Deer Head Chihuahua Personality
|Ease of Care|
Both the apple and deer head boast the same no-nonsense personality. They are fierce, stubborn, alert and intelligent. These high spirited pooches are better suited to adult only homes – their small size doesn’t bode well when kids are running around at 100mph.
They know what they like and what they don’t. This dog can easily be wary of strangers, and if spoiled a little too much, can become defensive of their family, resulting in barking and sometimes snappy behavior.
Their small size has made them a perfect handbag and lap dog – they have become accustomed to this attention. They do not tolerate being left alone for long periods and will bark/snap until you reappear. House breaking can be a challenge so if you make the mistake of leaving them, you’ll probably find a gift on your return and chewed furniture.
They are generally sociable with other animals, but his prey drive sure outweighs his size. They love nothing more than chasing squirrels and birds. Don’t let his size fool you – he’s a quick little thing. They tend to do their own thing so I wouldn’t bank on him returning any time soon. It’s a much safer option to keep your Chi on a leash.
A tiny body housing such a huge personality – if you can get past these quirky behaviors you will have an affectionate and loyal companion.
Still think you have what it takes to care for this puppy?
How to Care for a Chihuahua Deer Head
Food and Diet – How Much Does a Chihuahua Eat?
Classed as a toy or small breed, on average, a small breed, weighing less than 20lbs will use around 40 calories per lb of body weight per day.
So if you have a Chihuahua that weighs in at 4lbs, you should expect to feed them around 160 calories per day.
Research which foods are suitable for your Chi. Due to their small size, some Chis struggle if they are fed kibble as the biscuits are just too big for them. There are specific small breed foods available but you may find a wet food food may suit your Chi better.
The food should have a good quality source of protein and fat. The meat source should be the first ingredient in the list. Carbohydrates, although required for energy, are less important in a dog’s diet.
As Chis are small and do not have high exercise needs it can be easy for them to gain weight. Ensure you keep a check on this and see your veterinarian if you are ever concerned about your dog’s weight.
As we’ve mentioned, Deer Head Chihuahua are pretty low on the list for exercise requirements. They are more than happy with between 30-60 minutes per day.
With your Chihuahua Puppy, use the 5 minute rule; every-time you walk your dog until they reach maturity. Walk your dog 5 minutes per month of their age, so when your puppy chihuahua is 3 months old; walk for a maximum of 15 minutes each day. This helps to make sure you don’t over exercise or cause damage to your dog’s skeletal system.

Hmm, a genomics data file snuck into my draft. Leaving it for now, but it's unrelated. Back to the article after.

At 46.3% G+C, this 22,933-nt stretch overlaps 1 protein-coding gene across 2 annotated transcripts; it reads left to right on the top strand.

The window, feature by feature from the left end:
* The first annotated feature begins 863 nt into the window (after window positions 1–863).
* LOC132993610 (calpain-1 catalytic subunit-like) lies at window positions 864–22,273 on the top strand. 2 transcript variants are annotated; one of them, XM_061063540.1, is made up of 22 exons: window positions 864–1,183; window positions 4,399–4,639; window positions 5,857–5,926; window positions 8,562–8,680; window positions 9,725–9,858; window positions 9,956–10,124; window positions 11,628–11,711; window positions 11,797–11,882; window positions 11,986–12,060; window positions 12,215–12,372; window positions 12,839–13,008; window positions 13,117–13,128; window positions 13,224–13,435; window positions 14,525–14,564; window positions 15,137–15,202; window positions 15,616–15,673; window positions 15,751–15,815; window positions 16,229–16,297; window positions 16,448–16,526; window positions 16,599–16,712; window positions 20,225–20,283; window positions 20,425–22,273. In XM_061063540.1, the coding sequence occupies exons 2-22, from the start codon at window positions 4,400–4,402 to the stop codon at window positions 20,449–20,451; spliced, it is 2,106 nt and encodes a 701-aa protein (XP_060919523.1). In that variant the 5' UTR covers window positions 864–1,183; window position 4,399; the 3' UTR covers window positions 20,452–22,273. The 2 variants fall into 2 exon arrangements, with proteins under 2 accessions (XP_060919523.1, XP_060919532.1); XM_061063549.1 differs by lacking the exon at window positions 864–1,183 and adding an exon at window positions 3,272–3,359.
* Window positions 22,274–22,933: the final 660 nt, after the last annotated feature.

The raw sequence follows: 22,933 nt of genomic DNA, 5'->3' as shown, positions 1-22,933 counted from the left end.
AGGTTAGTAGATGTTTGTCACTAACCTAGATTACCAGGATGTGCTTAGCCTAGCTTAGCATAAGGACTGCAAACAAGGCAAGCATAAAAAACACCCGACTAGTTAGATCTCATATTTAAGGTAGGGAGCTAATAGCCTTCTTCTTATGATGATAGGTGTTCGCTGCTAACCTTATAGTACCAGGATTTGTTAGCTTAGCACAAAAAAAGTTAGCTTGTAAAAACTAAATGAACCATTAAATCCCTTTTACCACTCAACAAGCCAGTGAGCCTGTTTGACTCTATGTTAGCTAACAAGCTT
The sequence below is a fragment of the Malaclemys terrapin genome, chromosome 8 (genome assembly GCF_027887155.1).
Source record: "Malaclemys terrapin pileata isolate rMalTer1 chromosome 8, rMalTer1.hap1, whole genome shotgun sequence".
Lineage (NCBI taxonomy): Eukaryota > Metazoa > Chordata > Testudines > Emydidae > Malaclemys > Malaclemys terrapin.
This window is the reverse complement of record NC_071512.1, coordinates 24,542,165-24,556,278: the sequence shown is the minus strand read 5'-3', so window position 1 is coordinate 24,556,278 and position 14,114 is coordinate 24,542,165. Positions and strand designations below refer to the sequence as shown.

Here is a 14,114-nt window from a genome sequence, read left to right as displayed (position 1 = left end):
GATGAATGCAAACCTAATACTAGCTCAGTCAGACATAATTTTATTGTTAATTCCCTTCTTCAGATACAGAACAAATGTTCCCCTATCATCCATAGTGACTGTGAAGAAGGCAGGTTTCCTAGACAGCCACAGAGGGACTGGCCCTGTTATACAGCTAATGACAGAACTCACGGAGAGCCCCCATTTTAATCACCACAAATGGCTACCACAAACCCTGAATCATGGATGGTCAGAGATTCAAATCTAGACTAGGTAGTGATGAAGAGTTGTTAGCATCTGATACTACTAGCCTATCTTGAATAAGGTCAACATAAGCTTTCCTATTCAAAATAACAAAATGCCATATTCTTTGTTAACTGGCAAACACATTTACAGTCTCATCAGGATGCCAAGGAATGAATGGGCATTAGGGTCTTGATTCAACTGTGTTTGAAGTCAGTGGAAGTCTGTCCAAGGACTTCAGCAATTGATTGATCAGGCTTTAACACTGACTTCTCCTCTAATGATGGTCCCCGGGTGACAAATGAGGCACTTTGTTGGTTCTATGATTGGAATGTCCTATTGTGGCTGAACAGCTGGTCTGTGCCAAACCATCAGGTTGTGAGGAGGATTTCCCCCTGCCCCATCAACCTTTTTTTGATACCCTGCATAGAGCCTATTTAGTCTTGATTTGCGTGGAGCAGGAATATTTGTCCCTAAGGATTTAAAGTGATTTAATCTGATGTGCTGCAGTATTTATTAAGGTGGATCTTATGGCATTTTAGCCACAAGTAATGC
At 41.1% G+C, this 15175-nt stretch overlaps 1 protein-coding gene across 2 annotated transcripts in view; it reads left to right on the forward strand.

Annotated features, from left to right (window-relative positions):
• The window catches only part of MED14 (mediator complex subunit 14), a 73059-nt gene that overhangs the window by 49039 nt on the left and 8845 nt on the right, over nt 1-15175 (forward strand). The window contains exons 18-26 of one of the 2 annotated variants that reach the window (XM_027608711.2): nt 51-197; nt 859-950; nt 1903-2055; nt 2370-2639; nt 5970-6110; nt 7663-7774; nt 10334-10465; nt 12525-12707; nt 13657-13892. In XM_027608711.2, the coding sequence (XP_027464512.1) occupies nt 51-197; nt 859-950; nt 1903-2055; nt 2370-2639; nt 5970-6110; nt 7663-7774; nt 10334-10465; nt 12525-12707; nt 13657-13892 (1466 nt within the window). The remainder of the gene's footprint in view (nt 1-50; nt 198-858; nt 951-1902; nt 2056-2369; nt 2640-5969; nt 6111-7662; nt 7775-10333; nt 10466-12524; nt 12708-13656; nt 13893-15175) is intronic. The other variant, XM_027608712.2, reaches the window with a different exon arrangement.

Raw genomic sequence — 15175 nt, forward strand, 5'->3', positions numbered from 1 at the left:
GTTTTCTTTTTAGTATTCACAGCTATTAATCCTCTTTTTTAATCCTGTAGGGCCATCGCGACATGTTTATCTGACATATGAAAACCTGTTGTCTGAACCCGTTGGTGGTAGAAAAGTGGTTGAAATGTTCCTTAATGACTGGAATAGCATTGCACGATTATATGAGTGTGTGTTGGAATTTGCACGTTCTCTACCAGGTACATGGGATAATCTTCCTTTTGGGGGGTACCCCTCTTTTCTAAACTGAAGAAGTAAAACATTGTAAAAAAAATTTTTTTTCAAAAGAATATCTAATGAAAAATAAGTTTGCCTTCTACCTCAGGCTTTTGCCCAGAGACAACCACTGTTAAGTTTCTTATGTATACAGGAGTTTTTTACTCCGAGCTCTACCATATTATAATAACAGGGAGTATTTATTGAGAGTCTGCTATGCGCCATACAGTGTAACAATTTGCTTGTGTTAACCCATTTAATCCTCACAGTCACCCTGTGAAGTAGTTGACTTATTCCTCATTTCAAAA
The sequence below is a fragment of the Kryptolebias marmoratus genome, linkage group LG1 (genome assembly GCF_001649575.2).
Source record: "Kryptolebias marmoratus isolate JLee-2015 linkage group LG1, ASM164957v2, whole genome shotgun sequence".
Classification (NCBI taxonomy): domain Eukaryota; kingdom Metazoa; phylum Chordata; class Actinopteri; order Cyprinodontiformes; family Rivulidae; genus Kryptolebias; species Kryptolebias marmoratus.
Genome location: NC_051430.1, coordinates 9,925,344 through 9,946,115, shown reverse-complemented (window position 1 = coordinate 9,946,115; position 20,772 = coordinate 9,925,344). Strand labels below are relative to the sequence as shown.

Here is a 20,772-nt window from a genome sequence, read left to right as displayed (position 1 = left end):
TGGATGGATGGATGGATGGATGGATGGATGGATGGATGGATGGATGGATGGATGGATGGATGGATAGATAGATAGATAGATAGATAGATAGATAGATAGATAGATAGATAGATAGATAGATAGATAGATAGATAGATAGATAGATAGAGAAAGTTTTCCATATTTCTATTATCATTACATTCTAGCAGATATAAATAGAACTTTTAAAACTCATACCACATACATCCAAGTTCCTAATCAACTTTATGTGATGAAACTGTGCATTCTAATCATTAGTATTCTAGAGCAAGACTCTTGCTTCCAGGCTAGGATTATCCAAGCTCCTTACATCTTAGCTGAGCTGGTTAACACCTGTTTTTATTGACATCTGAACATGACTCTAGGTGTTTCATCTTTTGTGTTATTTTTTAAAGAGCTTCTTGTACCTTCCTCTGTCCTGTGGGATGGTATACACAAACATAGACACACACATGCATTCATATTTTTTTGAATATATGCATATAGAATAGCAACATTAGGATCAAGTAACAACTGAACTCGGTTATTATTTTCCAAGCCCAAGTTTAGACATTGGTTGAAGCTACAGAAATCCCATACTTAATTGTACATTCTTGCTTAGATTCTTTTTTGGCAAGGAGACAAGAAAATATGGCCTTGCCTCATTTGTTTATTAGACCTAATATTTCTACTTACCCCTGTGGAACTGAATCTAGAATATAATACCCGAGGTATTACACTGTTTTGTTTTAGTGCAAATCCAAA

To compensate for a lack of walking during their formative months. Their high intelligence makes them more suited to brain games.
They can lose interest quite quickly so we’ve found the best way to keep them occupied is to make them work for their food.
Split their daily food allowance so you have some wet food or snacks to work with. Then work on some commands early on in their life:
- High Five
Some Tips for Teaching the “paw” Command
- Ask your dog to sit.
- Start by holding a treat, in a closed hand, by your dog’s nose so they can smell it. Move it slightly to the side and down. Your dog will probably try to nuzzle you to get the treat. Keep holding the treat until he attempts to get it with his paw.
- As soon as he touches your hand with his paw, give him the treat.
- Repeat until your dog’s first response to get the treat is to use his paw. When he does this, use the command “paw” to label the behavior.
- Practice, Practice and Practice!
Chis respond best to rewards and positive reinforcement training. High value food treats usually top the list for asking Chis to do what you want them to. But remember they have got a stubborn streak so you will have to be patient.
Socializing Your Puppy
House training can be problematic with these small puppies. A consistent routine is key. Take them out after every meal and at regular intervals throughout the day. Praise them when they “go potty” outside. Avoid leaving them for long periods of time, if you do you can bet your life you’ll have a mess to return too.
Avoid the use of punishment as we know aversive techniques result in fearful and aggressive behavior – the last thing you want is an aggressive and dominant Chi.
Their alert nature means early and continued socialization is essential. But remember their size; large crowds can be intimidating to small pooches.